### Solution from PH

This is a simple speed up using a larger digital base (it should be nearly 4 times faster than the original solution.) So this is to further the argument that simple human analysis still rules the day. I did not try the aggressive reciprocal substitution method posed by NB, since that requires going to non-portable code.

The original code performed everything in base 10… I just cranked the base to as large as could be done while making sure the intermediate calculations all fit into a 32 bit number, and still being divisible by 10 (so that I didn’t have to add in a base conversion step.) So the code follows the exact same algorithm, but uses base 1000 numbers.

This was a demonstration of how human analysis can beat the hell out of any compiler analysis (there is no compiler in the world, real or imagined that could possibly do the transformation of the code that I did). Its original construction was not general enough, and I had to work through several unexpected bugs before getting it to work correctly.

OTOH, this code example is not necessarily representative of anything other than itself. I recall that the whole thing came down to a one-line bottleneck. While this kind of thing does happen in real world code, usually not to this extreme.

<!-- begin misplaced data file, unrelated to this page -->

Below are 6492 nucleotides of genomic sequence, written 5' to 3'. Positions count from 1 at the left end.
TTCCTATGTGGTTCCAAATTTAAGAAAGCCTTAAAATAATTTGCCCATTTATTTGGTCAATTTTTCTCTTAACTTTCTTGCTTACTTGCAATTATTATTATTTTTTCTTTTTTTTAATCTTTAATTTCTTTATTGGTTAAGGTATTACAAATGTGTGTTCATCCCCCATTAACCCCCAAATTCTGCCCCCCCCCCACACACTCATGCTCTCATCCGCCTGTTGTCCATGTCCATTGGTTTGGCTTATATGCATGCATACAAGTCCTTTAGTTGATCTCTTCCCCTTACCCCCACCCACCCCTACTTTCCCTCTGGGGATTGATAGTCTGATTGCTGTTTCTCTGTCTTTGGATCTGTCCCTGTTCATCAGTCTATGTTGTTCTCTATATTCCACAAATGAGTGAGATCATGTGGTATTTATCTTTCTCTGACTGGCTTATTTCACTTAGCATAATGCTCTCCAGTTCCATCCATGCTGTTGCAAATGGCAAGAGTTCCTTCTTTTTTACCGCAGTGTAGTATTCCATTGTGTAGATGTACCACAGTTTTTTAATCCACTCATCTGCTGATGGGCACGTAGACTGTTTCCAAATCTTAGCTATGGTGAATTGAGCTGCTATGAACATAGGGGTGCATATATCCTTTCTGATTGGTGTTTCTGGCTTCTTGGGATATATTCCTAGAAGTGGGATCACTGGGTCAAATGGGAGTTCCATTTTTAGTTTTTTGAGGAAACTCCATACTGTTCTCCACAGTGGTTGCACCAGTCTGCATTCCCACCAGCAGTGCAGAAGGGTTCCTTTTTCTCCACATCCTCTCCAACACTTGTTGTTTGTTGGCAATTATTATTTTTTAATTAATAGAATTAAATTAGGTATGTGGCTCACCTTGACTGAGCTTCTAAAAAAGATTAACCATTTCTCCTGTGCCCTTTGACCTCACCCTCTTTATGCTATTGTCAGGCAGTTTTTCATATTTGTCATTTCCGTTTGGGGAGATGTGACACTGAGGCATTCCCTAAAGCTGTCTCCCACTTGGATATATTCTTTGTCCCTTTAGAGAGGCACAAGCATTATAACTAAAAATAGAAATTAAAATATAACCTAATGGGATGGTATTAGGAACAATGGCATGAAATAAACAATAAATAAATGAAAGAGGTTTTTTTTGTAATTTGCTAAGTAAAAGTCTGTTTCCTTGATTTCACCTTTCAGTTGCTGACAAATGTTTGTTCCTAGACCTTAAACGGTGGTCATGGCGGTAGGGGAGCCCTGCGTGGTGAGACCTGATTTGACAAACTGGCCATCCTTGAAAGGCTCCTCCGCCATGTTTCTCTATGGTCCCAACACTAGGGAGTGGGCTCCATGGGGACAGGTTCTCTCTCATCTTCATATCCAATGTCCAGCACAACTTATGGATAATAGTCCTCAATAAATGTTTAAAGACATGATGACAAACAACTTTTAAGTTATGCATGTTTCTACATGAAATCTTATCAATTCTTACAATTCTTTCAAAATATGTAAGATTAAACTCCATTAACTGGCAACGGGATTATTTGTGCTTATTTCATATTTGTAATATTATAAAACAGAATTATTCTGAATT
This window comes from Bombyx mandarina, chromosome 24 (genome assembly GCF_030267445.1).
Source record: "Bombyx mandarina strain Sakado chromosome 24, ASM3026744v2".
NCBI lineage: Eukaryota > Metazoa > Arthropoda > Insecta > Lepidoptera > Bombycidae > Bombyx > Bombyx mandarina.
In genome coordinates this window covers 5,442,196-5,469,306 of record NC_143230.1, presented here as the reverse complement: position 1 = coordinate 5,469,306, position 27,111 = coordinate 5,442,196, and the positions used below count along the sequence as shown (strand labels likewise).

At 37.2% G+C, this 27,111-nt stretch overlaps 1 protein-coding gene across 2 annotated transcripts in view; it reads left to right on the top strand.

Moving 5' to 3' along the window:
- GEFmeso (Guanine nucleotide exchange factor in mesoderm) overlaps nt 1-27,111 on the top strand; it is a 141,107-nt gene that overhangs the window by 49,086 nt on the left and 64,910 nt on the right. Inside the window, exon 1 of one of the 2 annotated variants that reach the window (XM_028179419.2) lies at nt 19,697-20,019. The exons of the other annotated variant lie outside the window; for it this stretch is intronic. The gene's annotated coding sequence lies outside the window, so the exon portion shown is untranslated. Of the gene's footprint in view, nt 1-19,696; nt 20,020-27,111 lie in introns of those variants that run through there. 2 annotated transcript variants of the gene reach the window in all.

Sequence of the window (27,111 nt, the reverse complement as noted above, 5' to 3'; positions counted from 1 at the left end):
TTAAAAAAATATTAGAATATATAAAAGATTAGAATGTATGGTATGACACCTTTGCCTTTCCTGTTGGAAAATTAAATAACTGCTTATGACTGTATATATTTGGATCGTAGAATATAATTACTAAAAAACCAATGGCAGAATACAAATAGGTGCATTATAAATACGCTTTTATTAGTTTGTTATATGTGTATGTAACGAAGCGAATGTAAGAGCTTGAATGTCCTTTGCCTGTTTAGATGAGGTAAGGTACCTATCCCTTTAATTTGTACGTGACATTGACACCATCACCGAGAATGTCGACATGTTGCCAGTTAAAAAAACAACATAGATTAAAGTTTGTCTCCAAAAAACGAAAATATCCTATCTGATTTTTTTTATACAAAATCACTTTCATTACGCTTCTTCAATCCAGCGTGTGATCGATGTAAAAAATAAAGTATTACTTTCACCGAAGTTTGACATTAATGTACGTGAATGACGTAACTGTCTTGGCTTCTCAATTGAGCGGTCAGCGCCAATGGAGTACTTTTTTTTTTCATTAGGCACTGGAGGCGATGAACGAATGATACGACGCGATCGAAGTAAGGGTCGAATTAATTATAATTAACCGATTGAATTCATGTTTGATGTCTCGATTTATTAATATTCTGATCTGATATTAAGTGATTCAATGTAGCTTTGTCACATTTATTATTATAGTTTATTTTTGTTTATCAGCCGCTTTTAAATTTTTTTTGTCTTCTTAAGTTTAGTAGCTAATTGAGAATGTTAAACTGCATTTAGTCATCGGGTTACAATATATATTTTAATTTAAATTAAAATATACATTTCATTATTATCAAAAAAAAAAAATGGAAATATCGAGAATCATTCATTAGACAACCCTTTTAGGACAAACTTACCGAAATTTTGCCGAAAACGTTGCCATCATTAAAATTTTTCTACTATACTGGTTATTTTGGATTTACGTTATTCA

#include <stdlib.h> #include <stdio.h> #define BASE (10000) void ComputePi (int numdigits, int * pi) { int alength = 40 * numdigits / 3; int * a = (int*) malloc (alength * sizeof(int)); int piLength = 0; int nines = 0; int predigit = 0; int i, j, p; for(i = 0; i < alength; ++i) a[i] = 2; for (j = 0; j < numdigits; ++j) { int q = 0; p = 2 * alength – 1; for (i = alength-1; i >= 1; i–) { int x = BASE*a[i] + q*(i+1); a[i] = x % p; q = x / p; p -= 2; } i = a[0]; a[0] = q % BASE; q = (q / BASE) + i; if (q == (BASE-1)) { ++nines; } else { int k; if (q == BASE) { pi[piLength] = predigit + 1; for (k = 1; k <= nines; ++k) pi[piLength + k] = 0; predigit = 0; } else { pi[piLength] = predigit; for (k = 1; k <= nines; ++k) pi[piLength + k] = BASE-1; predigit = q; } piLength += nines + 1; nines = 0; } } free (a); pi[piLength] = predigit; } int main (int argc, char * argv[]) { int numdigits; int * pi; FILE* fp = fopen (argv[2], “w”); int i, c, t; if (argc <= 1) { fprintf (stderr, “usage: pi #DIGITS [FILE]”); return 1; } t = atoi (argv[1]); numdigits = (t / 4) + 2; pi = (int *) malloc ((numdigits + 1)*sizeof (int)); ComputePi (numdigits, pi); if (argc > 2) { fp = fopen (argv[2], “w”); } else { /* Dunno if this is portable, but it’ll work in Windoze/DOS/UNIX */ fp = fdopen (1, “w”); } if (fp == NULL) { fprintf (stderr, “Cannot open %s\n”, argv[2]); return 2; } c = 0; fprintf (fp, “%d”, pi[1]); c++; for (i=2; c + 4 <= t; i++) { fprintf (fp, “%04d”, pi[i]); c+=4; } t -= c; if (t > 0) { char endbuff[8]; sprintf (endbuff, “%04d”, pi[i]); endbuff[t] = ‘\0’; fprintf (fp, “%s”, endbuff); } fputc (‘\n’, fp); fclose (fp); free (pi); return 0; }

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